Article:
DOCUMENTARY FILM Steve Lipkin
COM 4410 217 Sprau Tower
Fall 2007 387-3153; email@example.com
Office Hours: TR 8:30-9:30; W 2-3
Documentary Film surveys the development of the non-fiction film from the decades of the early 1920's and 1930's to present day. This survey will focus on four key periods in the development of film as a document or record of twentieth century life:
a. Flaherty vs. Grierson: basic philosophies inherent in
b. Social theorist documentarians contemporary and subsequent
c. "Direct" cinema or cinema verite
d. Contemporary film/tv documentary styles
1. To define and assess the functions of films that serve as social documents.
2. To study the historical development of documentary film.
3. To relate documentary film theory and practice in each major period of historical development.
4. To assess the mutual influence of TV and film technology on
contemporary documentary activity.
TEXTS: Ellis, Jack, and McLane, B. A New History of Documentary Film.
Nichols, Bill. Introduction to Documentary
a. There will be a mid-term (10/11 - 50 points) and a final exam
(12/10—10:15-12:15 pm -- 100 points)
b. Two (2) papers (50 points each) analyzing nonfiction films. Due dates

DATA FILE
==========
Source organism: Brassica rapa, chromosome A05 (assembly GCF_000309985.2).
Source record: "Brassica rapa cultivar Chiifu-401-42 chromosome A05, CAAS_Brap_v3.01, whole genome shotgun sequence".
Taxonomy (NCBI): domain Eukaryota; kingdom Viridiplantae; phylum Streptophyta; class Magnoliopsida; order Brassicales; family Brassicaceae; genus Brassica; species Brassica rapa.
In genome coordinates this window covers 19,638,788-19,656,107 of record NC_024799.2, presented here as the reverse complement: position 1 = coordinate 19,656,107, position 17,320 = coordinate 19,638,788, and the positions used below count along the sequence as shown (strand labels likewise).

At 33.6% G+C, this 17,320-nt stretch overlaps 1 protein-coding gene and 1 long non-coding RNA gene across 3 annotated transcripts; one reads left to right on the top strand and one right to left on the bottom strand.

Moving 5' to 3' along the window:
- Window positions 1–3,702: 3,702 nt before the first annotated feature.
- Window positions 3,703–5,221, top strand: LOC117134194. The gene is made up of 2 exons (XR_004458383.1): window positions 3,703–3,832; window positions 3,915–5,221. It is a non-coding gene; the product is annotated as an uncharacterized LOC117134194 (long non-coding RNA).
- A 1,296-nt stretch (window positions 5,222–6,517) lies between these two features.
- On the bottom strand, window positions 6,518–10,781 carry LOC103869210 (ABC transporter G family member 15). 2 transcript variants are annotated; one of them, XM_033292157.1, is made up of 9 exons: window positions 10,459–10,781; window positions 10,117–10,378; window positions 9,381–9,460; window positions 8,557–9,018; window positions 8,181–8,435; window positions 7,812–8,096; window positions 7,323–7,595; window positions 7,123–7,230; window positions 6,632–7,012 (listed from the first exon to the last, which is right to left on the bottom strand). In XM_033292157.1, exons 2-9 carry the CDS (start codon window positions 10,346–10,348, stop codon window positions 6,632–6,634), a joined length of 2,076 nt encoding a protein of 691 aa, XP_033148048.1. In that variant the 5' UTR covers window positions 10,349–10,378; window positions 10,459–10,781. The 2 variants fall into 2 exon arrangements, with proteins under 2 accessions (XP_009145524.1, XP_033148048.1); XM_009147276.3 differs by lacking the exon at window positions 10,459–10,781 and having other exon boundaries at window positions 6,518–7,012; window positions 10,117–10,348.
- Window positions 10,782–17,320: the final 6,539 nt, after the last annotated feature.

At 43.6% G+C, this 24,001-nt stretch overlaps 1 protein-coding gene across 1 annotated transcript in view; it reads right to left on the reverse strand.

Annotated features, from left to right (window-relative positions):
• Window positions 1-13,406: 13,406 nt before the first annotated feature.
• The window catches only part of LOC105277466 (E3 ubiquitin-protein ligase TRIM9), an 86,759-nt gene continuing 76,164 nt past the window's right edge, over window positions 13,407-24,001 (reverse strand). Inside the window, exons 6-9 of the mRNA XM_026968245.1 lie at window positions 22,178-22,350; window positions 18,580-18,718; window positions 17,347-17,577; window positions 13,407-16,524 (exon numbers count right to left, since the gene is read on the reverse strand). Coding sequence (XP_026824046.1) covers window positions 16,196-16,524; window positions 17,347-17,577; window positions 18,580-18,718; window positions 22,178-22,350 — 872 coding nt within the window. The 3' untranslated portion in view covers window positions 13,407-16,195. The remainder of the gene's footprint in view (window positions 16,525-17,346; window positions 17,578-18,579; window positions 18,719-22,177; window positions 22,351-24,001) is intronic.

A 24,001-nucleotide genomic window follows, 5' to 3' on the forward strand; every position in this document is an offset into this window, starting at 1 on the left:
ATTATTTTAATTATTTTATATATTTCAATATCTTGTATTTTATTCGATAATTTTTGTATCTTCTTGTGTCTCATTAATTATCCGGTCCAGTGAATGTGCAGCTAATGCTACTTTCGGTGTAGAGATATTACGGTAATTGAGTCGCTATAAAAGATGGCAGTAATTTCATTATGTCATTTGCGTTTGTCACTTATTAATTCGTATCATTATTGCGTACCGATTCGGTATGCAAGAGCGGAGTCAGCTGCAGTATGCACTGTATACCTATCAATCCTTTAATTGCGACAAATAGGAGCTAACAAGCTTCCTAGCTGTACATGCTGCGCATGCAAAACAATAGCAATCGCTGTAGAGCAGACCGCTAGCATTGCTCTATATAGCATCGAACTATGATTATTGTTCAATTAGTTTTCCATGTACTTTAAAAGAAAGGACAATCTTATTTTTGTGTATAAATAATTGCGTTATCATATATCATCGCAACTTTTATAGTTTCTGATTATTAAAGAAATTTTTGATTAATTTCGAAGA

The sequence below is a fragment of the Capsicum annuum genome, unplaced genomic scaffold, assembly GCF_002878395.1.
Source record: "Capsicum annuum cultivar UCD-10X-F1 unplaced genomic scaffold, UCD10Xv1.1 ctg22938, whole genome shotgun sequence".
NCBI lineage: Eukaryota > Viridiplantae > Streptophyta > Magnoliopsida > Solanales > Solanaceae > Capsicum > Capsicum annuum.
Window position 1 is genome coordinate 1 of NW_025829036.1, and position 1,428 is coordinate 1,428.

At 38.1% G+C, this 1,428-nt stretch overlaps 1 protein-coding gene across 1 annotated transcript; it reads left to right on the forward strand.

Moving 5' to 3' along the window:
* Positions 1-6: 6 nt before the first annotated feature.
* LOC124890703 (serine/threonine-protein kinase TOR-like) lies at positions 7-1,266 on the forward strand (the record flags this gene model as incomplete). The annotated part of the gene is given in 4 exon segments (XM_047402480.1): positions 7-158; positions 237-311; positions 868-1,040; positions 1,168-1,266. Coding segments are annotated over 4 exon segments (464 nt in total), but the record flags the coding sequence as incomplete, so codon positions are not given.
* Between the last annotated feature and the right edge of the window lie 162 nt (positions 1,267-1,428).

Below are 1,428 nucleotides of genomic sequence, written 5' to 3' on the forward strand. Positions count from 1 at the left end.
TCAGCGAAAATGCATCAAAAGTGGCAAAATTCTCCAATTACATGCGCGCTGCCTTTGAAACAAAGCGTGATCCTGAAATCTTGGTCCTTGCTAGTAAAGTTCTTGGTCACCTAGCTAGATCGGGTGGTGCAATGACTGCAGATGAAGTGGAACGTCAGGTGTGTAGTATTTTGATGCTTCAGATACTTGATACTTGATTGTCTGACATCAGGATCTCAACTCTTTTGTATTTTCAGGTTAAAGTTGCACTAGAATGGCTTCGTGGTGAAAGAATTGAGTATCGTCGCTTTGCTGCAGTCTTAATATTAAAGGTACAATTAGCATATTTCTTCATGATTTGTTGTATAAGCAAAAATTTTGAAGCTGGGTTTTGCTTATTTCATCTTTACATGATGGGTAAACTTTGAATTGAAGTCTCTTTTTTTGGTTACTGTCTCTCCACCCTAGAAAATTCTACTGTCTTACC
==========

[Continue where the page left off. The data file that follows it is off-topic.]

to be announced.
c. In-class writing (5-10 points each) covering readings and discussion
e. This course involves an extensive amount of writing, including the
two film analysis papers (average length of 5-7 pages) and two
Because this is a writing intensive course in accordance with the university's baccalaureate-level writing policy, one objective is to improve the quality of your writing. I expect writing quality (grammar, clarity, organization, spelling, and punctuation) of senior or graduate quality. The quality of writing will determine the upper limit of any grade assigned to your papers.
Since much of the work of this class is impossible to make up (e.g., film screenings; discussions) your attendance is extremely important. After one (1) unexcused absence, your final grade will be lowered ten (10) points for
each subsequent unexcused absence.
There will be a sign-in sheet on the stage in front of the room--make sure you initial it when you come in.
GRADING: EXAM POLICY:
The grading scale for this course (both for individual assignments and for your final grades) is based on the following percentages:
94-100 A 70-75 C
88- 93 BA 64-69 DC
82- 87 B 58-63 D
76- 81 CB
9/6 Nanook of the North
9/11 Night Mail
9/13 Las Hurdes
9/18 Listen To
9/20 The River
9/25 The City
9/27 Triumph of the Will
10/2 Prelude to War
10/9 Night and Fog
10/16 Thursday’s Children
1018 Point of Order
10/23 Harvest of Shame
10/25 Rosie the Riveter
11/8 Hearts and Minds
11/15 The Thin Blue Line
11/20 TBA (via class ballot)
*Tentative: subject to change